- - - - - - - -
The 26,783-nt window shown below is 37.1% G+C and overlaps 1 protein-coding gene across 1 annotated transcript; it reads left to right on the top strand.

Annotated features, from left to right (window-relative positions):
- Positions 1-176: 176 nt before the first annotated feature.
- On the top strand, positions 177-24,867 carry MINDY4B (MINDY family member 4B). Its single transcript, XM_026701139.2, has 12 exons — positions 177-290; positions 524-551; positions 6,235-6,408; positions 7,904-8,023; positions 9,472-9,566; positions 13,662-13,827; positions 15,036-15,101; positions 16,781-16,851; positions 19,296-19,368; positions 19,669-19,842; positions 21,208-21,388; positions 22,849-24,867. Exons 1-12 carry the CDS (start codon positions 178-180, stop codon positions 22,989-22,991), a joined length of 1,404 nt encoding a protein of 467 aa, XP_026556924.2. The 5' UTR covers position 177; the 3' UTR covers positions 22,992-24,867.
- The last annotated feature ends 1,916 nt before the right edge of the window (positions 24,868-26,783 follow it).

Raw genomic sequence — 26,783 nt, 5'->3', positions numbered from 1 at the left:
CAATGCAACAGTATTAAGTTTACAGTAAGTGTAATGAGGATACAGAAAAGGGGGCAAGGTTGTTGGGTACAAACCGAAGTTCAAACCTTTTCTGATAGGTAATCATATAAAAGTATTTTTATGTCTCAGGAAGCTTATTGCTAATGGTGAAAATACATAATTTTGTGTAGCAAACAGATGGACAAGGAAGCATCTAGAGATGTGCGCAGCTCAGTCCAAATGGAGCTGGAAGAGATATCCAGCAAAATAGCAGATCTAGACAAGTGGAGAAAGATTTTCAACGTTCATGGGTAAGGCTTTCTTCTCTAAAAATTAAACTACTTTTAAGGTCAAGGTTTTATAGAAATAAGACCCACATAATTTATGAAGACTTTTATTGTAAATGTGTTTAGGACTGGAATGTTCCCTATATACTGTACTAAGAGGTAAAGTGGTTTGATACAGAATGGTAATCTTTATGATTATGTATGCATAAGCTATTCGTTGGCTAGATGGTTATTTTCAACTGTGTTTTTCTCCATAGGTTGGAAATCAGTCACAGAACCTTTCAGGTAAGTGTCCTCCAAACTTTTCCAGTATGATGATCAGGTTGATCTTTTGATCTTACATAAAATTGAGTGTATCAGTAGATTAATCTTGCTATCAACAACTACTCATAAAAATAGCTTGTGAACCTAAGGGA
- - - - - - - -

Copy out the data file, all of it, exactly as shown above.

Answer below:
The 26,783-nt window shown below is 37.1% G+C and overlaps 1 protein-coding gene across 1 annotated transcript; it reads left to right on the top strand.

Annotated features, from left to right (window-relative positions):
- Positions 1-176: 176 nt before the first annotated feature.
- On the top strand, positions 177-24,867 carry MINDY4B (MINDY family member 4B). Its single transcript, XM_026701139.2, has 12 exons — positions 177-290; positions 524-551; positions 6,235-6,408; positions 7,904-8,023; positions 9,472-9,566; positions 13,662-13,827; positions 15,036-15,101; positions 16,781-16,851; positions 19,296-19,368; positions 19,669-19,842; positions 21,208-21,388; positions 22,849-24,867. Exons 1-12 carry the CDS (start codon positions 178-180, stop codon positions 22,989-22,991), a joined length of 1,404 nt encoding a protein of 467 aa, XP_026556924.2. The 5' UTR covers position 177; the 3' UTR covers positions 22,992-24,867.
- The last annotated feature ends 1,916 nt before the right edge of the window (positions 24,868-26,783 follow it).

Raw genomic sequence — 26,783 nt, 5'->3', positions numbered from 1 at the left:
CAATGCAACAGTATTAAGTTTACAGTAAGTGTAATGAGGATACAGAAAAGGGGGCAAGGTTGTTGGGTACAAACCGAAGTTCAAACCTTTTCTGATAGGTAATCATATAAAAGTATTTTTATGTCTCAGGAAGCTTATTGCTAATGGTGAAAATACATAATTTTGTGTAGCAAACAGATGGACAAGGAAGCATCTAGAGATGTGCGCAGCTCAGTCCAAATGGAGCTGGAAGAGATATCCAGCAAAATAGCAGATCTAGACAAGTGGAGAAAGATTTTCAACGTTCATGGGTAAGGCTTTCTTCTCTAAAAATTAAACTACTTTTAAGGTCAAGGTTTTATAGAAATAAGACCCACATAATTTATGAAGACTTTTATTGTAAATGTGTTTAGGACTGGAATGTTCCCTATATACTGTACTAAGAGGTAAAGTGGTTTGATACAGAATGGTAATCTTTATGATTATGTATGCATAAGCTATTCGTTGGCTAGATGGTTATTTTCAACTGTGTTTTTCTCCATAGGTTGGAAATCAGTCACAGAACCTTTCAGGTAAGTGTCCTCCAAACTTTTCCAGTATGATGATCAGGTTGATCTTTTGATCTTACATAAAATTGAGTGTATCAGTAGATTAATCTTGCTATCAACAACTACTCATAAAAATAGCTTGTGAACCTAAGGGA